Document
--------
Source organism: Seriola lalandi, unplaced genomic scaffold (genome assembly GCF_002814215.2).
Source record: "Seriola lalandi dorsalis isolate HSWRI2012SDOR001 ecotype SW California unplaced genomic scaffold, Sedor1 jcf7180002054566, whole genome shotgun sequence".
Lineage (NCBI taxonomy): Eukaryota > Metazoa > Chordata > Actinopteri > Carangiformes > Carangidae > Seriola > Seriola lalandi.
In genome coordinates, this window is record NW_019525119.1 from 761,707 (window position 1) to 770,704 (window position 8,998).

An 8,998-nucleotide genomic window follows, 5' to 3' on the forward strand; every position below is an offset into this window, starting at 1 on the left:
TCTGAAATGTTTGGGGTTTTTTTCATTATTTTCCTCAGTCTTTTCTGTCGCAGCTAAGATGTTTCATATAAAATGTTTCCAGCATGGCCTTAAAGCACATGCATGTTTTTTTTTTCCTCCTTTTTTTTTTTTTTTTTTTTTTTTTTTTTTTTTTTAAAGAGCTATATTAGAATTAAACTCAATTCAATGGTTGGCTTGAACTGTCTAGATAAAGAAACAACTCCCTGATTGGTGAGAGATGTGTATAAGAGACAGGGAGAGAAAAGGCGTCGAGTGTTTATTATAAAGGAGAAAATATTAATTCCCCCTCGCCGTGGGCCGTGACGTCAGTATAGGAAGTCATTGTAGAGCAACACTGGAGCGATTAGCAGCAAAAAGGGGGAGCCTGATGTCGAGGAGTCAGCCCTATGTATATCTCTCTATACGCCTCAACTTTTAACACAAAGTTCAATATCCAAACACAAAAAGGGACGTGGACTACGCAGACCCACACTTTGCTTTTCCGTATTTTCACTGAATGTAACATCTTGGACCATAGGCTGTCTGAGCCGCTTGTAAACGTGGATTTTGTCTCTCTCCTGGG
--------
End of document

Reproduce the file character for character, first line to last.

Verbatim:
Source organism: Seriola lalandi, unplaced genomic scaffold (genome assembly GCF_002814215.2).
Source record: "Seriola lalandi dorsalis isolate HSWRI2012SDOR001 ecotype SW California unplaced genomic scaffold, Sedor1 jcf7180002054566, whole genome shotgun sequence".
Lineage (NCBI taxonomy): Eukaryota > Metazoa > Chordata > Actinopteri > Carangiformes > Carangidae > Seriola > Seriola lalandi.
In genome coordinates, this window is record NW_019525119.1 from 761,707 (window position 1) to 770,704 (window position 8,998).

An 8,998-nucleotide genomic window follows, 5' to 3' on the forward strand; every position below is an offset into this window, starting at 1 on the left:
TCTGAAATGTTTGGGGTTTTTTTCATTATTTTCCTCAGTCTTTTCTGTCGCAGCTAAGATGTTTCATATAAAATGTTTCCAGCATGGCCTTAAAGCACATGCATGTTTTTTTTTTCCTCCTTTTTTTTTTTTTTTTTTTTTTTTTTTTTTTTTTTAAAGAGCTATATTAGAATTAAACTCAATTCAATGGTTGGCTTGAACTGTCTAGATAAAGAAACAACTCCCTGATTGGTGAGAGATGTGTATAAGAGACAGGGAGAGAAAAGGCGTCGAGTGTTTATTATAAAGGAGAAAATATTAATTCCCCCTCGCCGTGGGCCGTGACGTCAGTATAGGAAGTCATTGTAGAGCAACACTGGAGCGATTAGCAGCAAAAAGGGGGAGCCTGATGTCGAGGAGTCAGCCCTATGTATATCTCTCTATACGCCTCAACTTTTAACACAAAGTTCAATATCCAAACACAAAAAGGGACGTGGACTACGCAGACCCACACTTTGCTTTTCCGTATTTTCACTGAATGTAACATCTTGGACCATAGGCTGTCTGAGCCGCTTGTAAACGTGGATTTTGTCTCTCTCCTGGG